February 12, 1996

Mr. David Ruder

Arbitration Policy Task Force

C/O NASD

1735 K Street NW

Washington, DC 20006-1500

RE: Securities Arbitration Reform

Dear Mr. Ruder,

I am in receipt of the Report and must state that I find it incredulous that the powers to be have yet to acknowledge the significant lack of broker, attorney and arbitrator knowledge of security application.

A mere statement that arbitrator training requires improvement with almost sole emphasis on the law misses (as the panel saw in my correspondence to Ms. Mascussi) the major reason for arbitrations- suitability. There is NO training at the broker level regarding security application for a client profile nor is there anything at the basic level for attorneys. Actually, there is patently little training on securities anyway in the licensing training requirements.

It is clearly evident that the emphasis for the report came from attorneys- where probably but a mere handful could definitively state the proper definition for diversification. Can you? Could any member of that panel? Having done arbitrations in the past, it is obvious that arbitrators, NASD personnel and, equally, attorneys and expert witnesses had- and have- negligible understanding of basic investment application. True, many had a reasonable- if not excellent- understanding of the law but were, for the most part, incapable of applying it appropriately because they did not know what should have been done.

Perhaps the task force, as attorneys and industry personnel, felt the deciding issue was that attorneys simply have the responsibility to present their perceived facts of the case to the panel- irrespective of proper application. Fine, but then don't bother with training. But if the NASD accepts training, why the continued focus on Motion Practice, Evidentiary Issues in Arbitration, Managing Multi Party Complex Arbitrations but yet NEVER requiring a review, for example, of step up in basis? If you don't know the application of step up in basis- applicable to many senior consumers- then you can do as much motion practice as you want and never decide the case properly. Since I have done classes for attorneys, insurance agents, security agents and consumers, I can assure you they do NOT understand that major element to investing- assuming they ever heard about basis to begin with. And, as stated in previous correspondence, other elements of investing such as correlation, beta, asset allocation, etc., are left untouched in training at all levels.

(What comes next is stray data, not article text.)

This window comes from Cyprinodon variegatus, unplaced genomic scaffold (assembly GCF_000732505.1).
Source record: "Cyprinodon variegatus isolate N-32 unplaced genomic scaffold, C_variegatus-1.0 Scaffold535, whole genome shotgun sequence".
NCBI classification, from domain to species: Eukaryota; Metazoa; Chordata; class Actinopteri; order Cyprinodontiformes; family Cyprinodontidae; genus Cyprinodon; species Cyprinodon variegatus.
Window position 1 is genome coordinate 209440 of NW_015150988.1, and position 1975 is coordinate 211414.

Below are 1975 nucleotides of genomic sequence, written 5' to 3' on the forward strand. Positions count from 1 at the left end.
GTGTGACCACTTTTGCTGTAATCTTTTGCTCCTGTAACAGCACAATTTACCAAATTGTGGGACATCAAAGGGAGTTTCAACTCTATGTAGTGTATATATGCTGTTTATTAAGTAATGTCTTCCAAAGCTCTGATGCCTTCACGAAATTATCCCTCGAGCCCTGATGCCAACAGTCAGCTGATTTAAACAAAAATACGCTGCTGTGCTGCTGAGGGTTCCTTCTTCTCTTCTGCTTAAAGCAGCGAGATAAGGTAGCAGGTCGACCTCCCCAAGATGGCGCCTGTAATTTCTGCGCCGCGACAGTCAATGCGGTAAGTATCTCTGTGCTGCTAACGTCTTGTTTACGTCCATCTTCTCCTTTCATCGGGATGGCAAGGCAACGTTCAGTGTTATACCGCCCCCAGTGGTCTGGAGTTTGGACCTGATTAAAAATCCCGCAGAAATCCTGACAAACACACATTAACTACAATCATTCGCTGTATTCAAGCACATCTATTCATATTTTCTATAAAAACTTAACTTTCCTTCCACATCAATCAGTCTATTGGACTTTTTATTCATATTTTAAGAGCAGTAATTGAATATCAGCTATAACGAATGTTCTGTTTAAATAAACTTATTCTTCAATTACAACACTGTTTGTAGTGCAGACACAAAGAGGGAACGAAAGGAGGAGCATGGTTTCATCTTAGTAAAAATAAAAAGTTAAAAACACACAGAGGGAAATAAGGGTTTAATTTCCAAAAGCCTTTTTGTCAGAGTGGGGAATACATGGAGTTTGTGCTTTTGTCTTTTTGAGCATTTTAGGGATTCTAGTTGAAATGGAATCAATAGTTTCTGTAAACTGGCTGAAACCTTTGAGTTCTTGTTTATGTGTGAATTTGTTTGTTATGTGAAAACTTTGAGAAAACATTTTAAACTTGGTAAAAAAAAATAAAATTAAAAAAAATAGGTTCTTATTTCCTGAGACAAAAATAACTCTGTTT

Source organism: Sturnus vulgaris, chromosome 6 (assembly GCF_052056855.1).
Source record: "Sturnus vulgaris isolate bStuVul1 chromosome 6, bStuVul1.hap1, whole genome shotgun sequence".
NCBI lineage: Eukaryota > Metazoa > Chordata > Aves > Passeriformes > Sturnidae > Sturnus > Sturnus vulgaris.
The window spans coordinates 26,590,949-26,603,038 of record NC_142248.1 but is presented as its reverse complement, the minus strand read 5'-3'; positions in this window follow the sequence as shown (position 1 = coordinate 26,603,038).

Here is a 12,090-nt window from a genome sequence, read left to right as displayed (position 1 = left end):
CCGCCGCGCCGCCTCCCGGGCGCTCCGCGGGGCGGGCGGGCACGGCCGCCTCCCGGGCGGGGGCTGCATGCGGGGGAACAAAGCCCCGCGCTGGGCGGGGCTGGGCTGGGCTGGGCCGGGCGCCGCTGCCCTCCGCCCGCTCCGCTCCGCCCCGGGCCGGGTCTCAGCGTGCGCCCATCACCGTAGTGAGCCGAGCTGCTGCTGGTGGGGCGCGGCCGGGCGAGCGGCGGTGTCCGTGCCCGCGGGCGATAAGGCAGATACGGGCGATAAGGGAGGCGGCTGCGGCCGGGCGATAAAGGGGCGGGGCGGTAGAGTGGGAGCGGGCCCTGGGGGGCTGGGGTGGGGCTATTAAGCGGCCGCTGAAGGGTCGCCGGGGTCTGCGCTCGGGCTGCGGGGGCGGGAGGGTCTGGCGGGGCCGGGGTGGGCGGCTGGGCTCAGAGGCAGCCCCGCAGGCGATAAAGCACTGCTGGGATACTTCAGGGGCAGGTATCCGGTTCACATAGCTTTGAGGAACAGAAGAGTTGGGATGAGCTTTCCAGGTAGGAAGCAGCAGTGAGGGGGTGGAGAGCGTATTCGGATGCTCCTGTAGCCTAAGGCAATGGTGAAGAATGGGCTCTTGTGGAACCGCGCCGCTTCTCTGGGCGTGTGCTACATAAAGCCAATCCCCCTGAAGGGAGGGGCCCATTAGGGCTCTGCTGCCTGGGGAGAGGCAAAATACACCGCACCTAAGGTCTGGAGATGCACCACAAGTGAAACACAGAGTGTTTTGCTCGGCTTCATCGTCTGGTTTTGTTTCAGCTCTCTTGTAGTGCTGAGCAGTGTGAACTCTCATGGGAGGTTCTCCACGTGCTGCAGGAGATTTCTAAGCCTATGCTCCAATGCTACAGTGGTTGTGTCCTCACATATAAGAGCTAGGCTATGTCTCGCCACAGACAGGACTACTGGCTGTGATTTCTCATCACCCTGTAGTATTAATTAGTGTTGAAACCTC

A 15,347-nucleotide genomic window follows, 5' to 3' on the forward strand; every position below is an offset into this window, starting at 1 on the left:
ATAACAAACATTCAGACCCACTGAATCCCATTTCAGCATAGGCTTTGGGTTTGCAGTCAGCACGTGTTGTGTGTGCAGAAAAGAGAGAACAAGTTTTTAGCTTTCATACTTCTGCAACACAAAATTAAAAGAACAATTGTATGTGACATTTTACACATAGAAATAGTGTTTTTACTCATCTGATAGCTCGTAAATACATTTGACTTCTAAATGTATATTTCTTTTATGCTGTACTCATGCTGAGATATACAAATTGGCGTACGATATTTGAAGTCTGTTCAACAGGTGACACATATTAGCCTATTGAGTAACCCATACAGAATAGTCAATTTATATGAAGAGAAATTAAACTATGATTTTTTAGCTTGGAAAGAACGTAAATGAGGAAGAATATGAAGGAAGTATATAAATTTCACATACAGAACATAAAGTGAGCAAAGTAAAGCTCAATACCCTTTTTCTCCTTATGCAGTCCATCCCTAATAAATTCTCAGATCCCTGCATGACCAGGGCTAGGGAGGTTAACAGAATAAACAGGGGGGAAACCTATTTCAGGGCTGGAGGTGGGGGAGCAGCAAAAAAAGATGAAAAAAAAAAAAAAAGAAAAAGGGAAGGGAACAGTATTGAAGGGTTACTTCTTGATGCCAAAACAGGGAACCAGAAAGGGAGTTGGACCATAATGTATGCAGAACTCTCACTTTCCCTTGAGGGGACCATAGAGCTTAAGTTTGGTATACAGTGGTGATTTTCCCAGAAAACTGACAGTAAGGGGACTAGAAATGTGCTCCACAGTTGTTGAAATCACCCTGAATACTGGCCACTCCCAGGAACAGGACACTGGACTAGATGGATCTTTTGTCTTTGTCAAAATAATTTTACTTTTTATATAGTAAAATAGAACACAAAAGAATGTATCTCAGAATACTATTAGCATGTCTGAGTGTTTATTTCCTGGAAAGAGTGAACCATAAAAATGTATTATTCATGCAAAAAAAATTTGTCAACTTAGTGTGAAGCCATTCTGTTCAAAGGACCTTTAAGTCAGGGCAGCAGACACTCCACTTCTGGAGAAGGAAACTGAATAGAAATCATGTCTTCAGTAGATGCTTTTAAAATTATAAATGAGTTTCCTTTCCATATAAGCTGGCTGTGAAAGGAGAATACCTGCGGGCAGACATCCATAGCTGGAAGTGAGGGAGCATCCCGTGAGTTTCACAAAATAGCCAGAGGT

This is not to indicate in toto that the recommendations did not have merit. But the commentary regarding arbitrator recruitment and training was sophomoric and a sham on the consumer. Some of you should be ashamed.

I fully recognize that my comments, before and now, will have a negligible impact on the knowledge and integrity of the industry. But at least someone told the truth.

Errold F. Moody Jr.

CC: John Hardiman

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